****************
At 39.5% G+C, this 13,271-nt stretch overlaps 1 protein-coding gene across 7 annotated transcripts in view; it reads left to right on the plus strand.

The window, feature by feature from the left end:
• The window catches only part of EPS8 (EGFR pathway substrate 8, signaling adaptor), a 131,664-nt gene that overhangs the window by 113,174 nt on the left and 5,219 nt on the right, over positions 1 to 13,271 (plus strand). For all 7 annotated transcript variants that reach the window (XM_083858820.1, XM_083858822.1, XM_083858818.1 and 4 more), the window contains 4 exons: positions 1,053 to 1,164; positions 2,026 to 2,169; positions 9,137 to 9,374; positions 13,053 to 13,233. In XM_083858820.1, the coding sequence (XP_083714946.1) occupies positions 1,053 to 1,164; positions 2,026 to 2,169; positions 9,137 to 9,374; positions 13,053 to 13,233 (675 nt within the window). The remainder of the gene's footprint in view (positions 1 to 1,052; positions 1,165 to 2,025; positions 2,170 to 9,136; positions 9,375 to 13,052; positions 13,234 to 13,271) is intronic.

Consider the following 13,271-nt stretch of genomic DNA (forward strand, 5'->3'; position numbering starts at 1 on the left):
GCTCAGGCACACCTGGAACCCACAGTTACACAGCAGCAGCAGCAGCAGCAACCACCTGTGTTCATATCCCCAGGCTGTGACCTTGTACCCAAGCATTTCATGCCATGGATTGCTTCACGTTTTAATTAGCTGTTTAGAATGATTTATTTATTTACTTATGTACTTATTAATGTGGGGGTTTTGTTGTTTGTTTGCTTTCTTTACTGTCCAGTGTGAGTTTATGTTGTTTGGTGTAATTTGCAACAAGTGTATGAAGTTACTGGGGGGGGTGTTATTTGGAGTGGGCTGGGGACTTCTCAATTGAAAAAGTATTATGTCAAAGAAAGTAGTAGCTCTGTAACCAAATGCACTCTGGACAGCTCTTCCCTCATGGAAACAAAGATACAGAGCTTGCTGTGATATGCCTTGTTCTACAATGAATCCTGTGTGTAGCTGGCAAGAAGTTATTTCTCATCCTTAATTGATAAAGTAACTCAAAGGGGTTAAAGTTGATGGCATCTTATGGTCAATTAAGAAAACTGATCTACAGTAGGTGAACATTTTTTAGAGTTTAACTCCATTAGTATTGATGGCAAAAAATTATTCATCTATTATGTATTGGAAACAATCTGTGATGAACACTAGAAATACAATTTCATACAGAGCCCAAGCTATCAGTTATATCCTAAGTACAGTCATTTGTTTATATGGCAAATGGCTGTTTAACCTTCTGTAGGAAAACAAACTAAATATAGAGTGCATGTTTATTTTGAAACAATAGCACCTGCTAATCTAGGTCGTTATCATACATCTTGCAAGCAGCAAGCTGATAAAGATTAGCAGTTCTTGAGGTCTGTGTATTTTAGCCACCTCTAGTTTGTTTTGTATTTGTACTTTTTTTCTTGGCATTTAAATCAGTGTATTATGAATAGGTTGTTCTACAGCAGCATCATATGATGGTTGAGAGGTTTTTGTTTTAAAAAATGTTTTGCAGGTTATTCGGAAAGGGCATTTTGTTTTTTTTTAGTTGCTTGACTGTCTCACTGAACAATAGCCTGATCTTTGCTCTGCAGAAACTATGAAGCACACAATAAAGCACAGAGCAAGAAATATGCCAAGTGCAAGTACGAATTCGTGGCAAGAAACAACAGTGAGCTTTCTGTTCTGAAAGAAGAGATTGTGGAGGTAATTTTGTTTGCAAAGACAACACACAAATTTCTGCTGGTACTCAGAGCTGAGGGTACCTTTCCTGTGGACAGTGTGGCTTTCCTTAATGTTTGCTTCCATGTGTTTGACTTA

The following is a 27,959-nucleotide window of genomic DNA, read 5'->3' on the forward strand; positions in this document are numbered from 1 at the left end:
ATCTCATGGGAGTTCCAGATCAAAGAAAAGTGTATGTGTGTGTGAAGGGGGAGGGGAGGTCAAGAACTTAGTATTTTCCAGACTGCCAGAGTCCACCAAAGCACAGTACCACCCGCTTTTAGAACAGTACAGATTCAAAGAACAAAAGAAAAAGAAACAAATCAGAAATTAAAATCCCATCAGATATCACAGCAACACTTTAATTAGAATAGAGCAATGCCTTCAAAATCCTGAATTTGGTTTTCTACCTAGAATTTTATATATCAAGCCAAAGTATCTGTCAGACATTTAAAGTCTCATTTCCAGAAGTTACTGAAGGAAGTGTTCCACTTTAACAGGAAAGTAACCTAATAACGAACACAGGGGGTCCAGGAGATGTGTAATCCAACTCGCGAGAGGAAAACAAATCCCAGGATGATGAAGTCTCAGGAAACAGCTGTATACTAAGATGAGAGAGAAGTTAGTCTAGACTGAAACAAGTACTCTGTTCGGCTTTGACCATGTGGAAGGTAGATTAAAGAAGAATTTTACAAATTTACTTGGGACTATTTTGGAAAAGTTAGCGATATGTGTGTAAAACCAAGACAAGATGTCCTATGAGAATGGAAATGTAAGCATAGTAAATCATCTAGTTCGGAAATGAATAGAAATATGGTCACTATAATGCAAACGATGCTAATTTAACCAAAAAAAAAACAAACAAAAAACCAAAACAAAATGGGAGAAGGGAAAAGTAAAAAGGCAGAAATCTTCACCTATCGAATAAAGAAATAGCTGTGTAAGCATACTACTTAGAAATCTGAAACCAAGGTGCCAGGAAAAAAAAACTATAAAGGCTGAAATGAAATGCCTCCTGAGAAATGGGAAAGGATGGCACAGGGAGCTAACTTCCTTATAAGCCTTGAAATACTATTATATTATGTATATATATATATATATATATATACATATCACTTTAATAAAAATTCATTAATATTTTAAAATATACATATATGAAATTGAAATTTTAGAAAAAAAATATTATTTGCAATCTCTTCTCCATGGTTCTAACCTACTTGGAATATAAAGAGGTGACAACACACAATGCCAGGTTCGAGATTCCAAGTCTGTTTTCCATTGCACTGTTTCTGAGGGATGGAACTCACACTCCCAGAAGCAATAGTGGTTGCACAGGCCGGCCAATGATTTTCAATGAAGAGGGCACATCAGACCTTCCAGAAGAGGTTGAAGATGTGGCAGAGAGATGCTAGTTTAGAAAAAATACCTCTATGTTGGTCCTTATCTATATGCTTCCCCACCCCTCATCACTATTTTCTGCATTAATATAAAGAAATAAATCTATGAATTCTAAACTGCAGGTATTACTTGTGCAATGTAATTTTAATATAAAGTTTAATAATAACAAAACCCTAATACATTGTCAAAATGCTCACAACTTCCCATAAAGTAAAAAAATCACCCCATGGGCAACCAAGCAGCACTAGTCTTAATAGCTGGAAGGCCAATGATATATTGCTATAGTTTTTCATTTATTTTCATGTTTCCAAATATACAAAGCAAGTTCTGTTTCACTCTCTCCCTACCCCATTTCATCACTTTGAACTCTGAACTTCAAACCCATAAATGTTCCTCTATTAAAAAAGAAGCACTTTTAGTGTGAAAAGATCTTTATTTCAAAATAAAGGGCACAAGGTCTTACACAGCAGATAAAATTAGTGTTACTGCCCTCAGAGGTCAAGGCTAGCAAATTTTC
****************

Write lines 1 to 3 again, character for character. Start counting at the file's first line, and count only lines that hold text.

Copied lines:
At 39.5% G+C, this 13,271-nt stretch overlaps 1 protein-coding gene across 7 annotated transcripts in view; it reads left to right on the plus strand.

The window, feature by feature from the left end:
• The window catches only part of EPS8 (EGFR pathway substrate 8, signaling adaptor), a 131,664-nt gene that overhangs the window by 113,174 nt on the left and 5,219 nt on the right, over positions 1 to 13,271 (plus strand). For all 7 annotated transcript variants that reach the window (XM_083858820.1, XM_083858822.1, XM_083858818.1 and 4 more), the window contains 4 exons: positions 1,053 to 1,164; positions 2,026 to 2,169; positions 9,137 to 9,374; positions 13,053 to 13,233. In XM_083858820.1, the coding sequence (XP_083714946.1) occupies positions 1,053 to 1,164; positions 2,026 to 2,169; positions 9,137 to 9,374; positions 13,053 to 13,233 (675 nt within the window). The remainder of the gene's footprint in view (positions 1 to 1,052; positions 1,165 to 2,025; positions 2,170 to 9,136; positions 9,375 to 13,052; positions 13,234 to 13,271) is intronic.